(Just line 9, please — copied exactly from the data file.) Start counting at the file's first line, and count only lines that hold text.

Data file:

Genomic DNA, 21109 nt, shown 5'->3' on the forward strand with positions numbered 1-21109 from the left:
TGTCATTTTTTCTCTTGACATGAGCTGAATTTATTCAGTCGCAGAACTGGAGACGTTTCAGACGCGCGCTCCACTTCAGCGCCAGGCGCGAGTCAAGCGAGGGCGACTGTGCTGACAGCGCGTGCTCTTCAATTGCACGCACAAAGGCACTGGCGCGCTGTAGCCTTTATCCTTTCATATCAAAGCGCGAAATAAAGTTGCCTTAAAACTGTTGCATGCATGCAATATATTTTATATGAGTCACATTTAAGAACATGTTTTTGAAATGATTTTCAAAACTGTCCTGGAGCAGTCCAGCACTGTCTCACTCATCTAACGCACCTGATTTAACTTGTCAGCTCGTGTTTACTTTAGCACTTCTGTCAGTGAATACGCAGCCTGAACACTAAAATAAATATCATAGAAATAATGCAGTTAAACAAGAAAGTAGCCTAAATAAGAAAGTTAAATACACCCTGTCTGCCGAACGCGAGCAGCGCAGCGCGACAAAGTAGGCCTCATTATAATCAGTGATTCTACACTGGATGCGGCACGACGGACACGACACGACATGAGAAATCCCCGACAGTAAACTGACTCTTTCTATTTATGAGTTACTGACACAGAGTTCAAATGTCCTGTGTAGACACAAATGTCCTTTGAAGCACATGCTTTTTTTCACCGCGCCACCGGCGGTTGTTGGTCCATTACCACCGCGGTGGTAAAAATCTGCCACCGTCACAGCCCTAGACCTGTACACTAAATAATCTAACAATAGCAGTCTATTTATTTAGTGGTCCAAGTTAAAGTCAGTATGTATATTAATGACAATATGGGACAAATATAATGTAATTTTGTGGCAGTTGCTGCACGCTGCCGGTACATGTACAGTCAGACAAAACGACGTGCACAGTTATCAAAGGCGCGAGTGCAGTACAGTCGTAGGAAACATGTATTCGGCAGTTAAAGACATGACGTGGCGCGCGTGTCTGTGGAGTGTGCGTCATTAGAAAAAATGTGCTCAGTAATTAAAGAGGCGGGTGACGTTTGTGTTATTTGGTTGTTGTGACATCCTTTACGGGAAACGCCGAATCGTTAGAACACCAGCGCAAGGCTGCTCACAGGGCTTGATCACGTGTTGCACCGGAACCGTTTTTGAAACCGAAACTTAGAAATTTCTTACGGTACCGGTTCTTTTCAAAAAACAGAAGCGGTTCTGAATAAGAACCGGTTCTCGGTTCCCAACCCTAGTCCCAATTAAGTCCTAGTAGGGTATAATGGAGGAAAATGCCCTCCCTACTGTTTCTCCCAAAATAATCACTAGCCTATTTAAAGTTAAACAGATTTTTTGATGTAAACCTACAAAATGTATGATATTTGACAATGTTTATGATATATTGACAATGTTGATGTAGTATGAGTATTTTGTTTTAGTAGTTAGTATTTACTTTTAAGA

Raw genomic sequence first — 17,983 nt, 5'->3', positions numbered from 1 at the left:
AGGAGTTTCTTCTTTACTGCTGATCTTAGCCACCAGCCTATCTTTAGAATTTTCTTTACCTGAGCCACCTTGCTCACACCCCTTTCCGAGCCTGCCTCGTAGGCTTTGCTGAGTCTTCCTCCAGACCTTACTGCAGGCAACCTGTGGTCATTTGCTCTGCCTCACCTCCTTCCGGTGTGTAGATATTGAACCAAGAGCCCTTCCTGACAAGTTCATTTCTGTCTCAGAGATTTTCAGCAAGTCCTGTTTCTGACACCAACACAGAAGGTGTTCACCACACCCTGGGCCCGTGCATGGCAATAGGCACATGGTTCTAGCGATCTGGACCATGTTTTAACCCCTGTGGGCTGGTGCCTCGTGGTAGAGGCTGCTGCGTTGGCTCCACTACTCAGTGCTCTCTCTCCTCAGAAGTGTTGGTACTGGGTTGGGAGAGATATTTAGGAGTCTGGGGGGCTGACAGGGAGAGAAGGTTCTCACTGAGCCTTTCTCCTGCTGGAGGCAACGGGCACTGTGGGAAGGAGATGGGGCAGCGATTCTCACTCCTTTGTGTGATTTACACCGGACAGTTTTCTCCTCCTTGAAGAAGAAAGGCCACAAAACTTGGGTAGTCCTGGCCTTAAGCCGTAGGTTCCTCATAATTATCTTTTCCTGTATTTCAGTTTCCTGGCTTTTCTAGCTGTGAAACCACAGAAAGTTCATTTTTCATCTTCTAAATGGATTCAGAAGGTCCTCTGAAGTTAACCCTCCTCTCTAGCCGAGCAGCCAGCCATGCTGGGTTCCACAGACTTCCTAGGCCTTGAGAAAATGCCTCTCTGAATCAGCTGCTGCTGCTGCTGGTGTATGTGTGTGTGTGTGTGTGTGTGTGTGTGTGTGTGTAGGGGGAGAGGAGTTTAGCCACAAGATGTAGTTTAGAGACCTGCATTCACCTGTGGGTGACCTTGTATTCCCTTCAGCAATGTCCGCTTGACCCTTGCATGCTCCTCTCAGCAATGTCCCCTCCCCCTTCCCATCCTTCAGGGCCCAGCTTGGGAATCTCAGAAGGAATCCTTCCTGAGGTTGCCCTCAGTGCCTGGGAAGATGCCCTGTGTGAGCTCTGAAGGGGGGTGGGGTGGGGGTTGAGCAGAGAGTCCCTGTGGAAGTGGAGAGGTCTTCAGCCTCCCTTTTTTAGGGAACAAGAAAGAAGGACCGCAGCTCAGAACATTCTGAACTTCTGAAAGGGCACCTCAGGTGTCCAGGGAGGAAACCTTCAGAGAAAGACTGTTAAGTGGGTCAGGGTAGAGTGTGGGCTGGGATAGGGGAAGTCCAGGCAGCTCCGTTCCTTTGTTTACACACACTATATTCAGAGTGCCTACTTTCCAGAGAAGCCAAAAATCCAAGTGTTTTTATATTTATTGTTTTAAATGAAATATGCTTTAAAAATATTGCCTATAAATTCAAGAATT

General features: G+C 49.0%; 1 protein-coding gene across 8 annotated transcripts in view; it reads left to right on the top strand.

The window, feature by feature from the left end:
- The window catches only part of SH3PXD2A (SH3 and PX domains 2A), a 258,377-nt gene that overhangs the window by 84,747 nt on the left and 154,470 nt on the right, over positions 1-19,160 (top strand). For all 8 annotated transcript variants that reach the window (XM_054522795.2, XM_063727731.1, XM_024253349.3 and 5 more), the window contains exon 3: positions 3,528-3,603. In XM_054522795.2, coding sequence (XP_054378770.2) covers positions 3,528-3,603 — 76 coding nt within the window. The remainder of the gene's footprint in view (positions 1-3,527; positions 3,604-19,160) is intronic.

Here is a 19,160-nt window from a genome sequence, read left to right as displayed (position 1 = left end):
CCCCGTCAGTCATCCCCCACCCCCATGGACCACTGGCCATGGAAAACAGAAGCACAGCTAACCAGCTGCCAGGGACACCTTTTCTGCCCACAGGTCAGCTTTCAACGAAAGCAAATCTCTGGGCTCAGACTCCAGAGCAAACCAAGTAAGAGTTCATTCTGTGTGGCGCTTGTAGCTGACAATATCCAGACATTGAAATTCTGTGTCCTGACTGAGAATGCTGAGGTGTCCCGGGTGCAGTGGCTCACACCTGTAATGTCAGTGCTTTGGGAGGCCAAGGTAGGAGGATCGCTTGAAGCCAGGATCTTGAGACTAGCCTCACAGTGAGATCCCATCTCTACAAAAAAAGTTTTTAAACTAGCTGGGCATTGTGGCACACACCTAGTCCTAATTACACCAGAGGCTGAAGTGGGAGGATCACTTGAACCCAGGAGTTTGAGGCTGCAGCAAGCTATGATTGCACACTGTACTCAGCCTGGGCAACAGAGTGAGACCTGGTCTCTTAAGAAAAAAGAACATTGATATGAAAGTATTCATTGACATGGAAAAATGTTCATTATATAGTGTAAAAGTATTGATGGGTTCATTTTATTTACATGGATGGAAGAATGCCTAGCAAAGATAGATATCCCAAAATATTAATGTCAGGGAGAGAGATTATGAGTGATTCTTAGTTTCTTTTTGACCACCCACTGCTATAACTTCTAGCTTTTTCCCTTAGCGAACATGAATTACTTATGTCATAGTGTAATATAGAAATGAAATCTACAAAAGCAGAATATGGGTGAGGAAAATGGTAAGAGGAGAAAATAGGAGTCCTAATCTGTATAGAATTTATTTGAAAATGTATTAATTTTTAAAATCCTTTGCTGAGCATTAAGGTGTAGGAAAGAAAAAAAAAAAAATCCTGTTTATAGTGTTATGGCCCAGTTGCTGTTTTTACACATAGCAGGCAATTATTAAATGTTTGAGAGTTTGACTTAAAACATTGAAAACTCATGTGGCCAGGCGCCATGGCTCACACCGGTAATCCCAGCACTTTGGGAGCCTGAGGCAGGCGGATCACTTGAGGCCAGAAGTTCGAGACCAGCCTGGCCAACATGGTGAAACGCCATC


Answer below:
CCCCGTCAGTCATCCCCCACCCCCATGGACCACTGGCCATGGAAAACAGAAGCACAGCTAACCAGCTGCCAGGGACACCTTTTCTGCCCACAGGTCAGCTTTCAACGAAAGCAAATCTCTGGGCTCAGACTCCAGAGCAAACCAAGTAAGAGTTCATTCTGTGTGGCGCTTGTAGCTGACAATATCCAGACATTGAAATTCTGTGTCCTGACTGAGAATGCTGAGGTGTCCCGGGTGCAGTGGCTCACACCTGTAATGTCAGTGCTTTGGGAGGCCAAGGTAGGAGGATCGCTTGAAGCCAGGATCTTGAGACTAGCCTCACAGTGAGATCCCATCTCTACAAAAAAAGTTTTTAAACTAGCTGGGCATTGTGGCACACACCTAGTCCTAATTACACCAGAGGCTGAAGTGGGAGGATCACTTGAACCCAGGAGTTTGAGGCTGCAGCAAGCTATGATTGCACACTGTACTCAGCCTGGGCAACAGAGTGAGACCTGGTCTCTTAAGAAAAAAGAACATTGATATGAAAGTATTCATTGACATGGAAAAATGTTCATTATATAGTGTAAAAGTATTGATGGGTTCATTTTATTTACATGGATGGAAGAATGCCTAGCAAAGATAGATATCCCAAAATATTAATGTCAGGGAGAGAGATTATGAGTGATTCTTAGTTTCTTTTTGACCACCCACTGCTATAACTTCTAGCTTTTTCCCTTAGCGAACATGAATTACTTATGTCATAGTGTAATATAGAAATGAAATCTACAAAAGCAGAATATGGGTGAGGAAAATGGTAAGAGGAGAAAATAGGAGTCCTAATCTGTATAGAATTTATTTGAAAATGTATTAATTTTTAAAATCCTTTGCTGAGCATTAAGGTGTAGGAAAGAAAAAAAAAAAAATCCTGTTTATAGTGTTATGGCCCAGTTGCTGTTTTTACACATAGCAGGCAATTATTAAATGTTTGAGAGTTTGACTTAAAACATTGAAAACTCATGTGGCCAGGCGCCATGGCTCACACCGGTAATCCCAGCACTTTGGGAGCCTGAGGCAGGCGGATCACTTGAGGCCAGAAGTTCGAGACCAGCCTGGCCAACATGGTGAAACGCCATC